Evaluation of movement speed and reaction time as predictors of all-cause mortality in men

E. Jeffrey Metter, Mathew Schrager, Luigi Ferrucci, Laura A. Talbot

Research output: Contribution to journalArticlepeer-review

28 Scopus citations


Muscle power is associated with mortality independent of strength, suggesting that movement speed and coordination convey health-related information. We hypothesized that movement speed is a marker of longevity. Our participants included 1196 men who performed a tapping and/or auditory simple (respond to a sound) and disjunctive (respond to a higher pitched sound) reaction-time tasks while participating in the Baltimore Longitudinal Study of Aging. Mortality was assessed over 40 years. Tapping time was associated with mortality (relative risk [RR] = 1.34 per minute, 95% confidence interval [CI], 1.05-1.70) adjusted for age, and persisted with adjustments for arm strength and power. Simple (RR = 1.17 per 100 ms, 95% CI, 1.03-1.32) and disjunctive (RR = 1.14 per 100 ms, 95% CI, 1.03-1.27) reaction times but not their difference (RR = 1.04 per 100 ms, 95% CI, 0.92-1.19) were associated with mortality after adjustments for age, neurological/psychiatric and neck/arm pain histories. Age-associated impairments in motor control systems but not the decision to move affects longevity.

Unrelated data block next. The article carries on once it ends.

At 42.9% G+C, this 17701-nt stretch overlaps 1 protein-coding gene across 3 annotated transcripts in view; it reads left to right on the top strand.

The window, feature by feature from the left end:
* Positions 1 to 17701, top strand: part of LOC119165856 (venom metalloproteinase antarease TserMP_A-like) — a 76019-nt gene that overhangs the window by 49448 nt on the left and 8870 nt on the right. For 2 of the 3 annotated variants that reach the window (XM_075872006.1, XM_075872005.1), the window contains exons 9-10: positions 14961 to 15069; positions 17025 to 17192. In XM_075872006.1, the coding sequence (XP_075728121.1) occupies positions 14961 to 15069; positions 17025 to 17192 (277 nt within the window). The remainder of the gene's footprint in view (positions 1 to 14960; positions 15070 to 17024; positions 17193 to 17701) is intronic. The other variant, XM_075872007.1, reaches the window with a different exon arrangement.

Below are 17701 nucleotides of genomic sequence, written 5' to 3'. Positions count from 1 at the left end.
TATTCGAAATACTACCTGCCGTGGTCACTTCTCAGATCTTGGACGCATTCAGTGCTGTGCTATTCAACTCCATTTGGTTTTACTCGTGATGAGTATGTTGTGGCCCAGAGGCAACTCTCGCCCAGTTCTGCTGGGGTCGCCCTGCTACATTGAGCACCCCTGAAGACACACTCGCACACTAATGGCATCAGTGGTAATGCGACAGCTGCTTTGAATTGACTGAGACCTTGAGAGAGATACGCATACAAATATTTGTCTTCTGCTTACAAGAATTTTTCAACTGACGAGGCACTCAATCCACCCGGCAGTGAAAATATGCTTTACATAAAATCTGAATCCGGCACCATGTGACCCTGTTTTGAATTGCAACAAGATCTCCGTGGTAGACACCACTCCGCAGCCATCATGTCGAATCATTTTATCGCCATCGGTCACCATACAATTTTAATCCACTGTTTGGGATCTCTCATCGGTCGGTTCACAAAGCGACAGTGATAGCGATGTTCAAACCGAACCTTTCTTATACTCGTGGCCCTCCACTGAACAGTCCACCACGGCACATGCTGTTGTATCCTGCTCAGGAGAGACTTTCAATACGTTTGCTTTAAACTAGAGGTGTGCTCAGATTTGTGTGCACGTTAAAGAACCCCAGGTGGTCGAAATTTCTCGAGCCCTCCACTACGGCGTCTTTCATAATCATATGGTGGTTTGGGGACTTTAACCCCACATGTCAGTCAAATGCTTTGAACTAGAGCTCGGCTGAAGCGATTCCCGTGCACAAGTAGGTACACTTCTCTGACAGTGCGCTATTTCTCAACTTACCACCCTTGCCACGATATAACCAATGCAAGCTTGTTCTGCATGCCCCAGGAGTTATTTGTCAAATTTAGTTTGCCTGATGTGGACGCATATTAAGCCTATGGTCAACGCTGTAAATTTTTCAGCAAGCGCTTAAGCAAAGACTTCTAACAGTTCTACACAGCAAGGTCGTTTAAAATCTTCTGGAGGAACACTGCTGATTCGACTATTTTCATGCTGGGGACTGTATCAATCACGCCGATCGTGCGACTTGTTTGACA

Original languageEnglish (US)
Pages (from-to)840-846
Number of pages7
JournalJournals of Gerontology - Series A Biological Sciences and Medical Sciences
Issue number7
StatePublished - Jul 2005
Externally publishedYes

ASJC Scopus subject areas

  • Aging


Dive into the research topics of 'Evaluation of movement speed and reaction time as predictors of all-cause mortality in men'. Together they form a unique fingerprint.

Cite this